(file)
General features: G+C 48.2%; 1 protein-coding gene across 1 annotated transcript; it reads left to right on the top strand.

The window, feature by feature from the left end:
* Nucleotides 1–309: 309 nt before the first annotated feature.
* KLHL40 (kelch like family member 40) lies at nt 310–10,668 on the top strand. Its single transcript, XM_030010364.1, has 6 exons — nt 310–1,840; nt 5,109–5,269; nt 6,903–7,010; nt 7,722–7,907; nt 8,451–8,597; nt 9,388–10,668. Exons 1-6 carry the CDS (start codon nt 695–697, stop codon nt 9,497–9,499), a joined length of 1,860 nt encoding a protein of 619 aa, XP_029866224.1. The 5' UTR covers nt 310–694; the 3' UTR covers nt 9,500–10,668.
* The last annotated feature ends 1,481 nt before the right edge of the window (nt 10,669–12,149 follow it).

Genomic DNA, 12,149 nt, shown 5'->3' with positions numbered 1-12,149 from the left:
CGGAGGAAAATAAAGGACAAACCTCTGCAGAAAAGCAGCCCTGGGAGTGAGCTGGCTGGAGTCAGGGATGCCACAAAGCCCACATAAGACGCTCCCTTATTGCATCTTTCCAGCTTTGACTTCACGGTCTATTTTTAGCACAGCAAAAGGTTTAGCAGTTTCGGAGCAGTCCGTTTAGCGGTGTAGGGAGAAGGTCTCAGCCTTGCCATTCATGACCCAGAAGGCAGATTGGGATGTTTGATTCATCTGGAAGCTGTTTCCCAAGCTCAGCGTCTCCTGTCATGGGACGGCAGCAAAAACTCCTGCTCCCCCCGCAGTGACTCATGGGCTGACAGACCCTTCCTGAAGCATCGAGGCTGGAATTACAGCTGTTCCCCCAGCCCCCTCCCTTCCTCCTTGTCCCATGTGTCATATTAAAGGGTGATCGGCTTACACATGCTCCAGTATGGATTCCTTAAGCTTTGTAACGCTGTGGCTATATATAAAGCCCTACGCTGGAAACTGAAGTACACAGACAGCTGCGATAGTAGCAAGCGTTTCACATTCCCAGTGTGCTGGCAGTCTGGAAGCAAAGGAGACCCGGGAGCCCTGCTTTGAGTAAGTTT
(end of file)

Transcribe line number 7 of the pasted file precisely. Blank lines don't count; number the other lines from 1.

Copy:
CGGAGGAAAATAAAGGACAAACCTCTGCAGAAAAGCAGCCCTGGGAGTGAGCTGGCTGGAGTCAGGGATGCCACAAAGCCCACATAAGACGCTCCCTTATTGCATCTTTCCAGCTTTGACTTCACGGTCTATTTTTAGCACAGCAAAAGGTTTAGCAGTTTCGGAGCAGTCCGTTTAGCGGTGTAGGGAGAAGGTCTCAGCCTTGCCATTCATGACCCAGAAGGCAGATTGGGATGTTTGATTCATCTGGAAGCTGTTTCCCAAGCTCAGCGTCTCCTGTCATGGGACGGCAGCAAAAACTCCTGCTCCCCCCGCAGTGACTCATGGGCTGACAGACCCTTCCTGAAGCATCGAGGCTGGAATTACAGCTGTTCCCCCAGCCCCCTCCCTTCCTCCTTGTCCCATGTGTCATATTAAAGGGTGATCGGCTTACACATGCTCCAGTATGGATTCCTTAAGCTTTGTAACGCTGTGGCTATATATAAAGCCCTACGCTGGAAACTGAAGTACACAGACAGCTGCGATAGTAGCAAGCGTTTCACATTCCCAGTGTGCTGGCAGTCTGGAAGCAAAGGAGACCCGGGAGCCCTGCTTTGAGTAAGTTT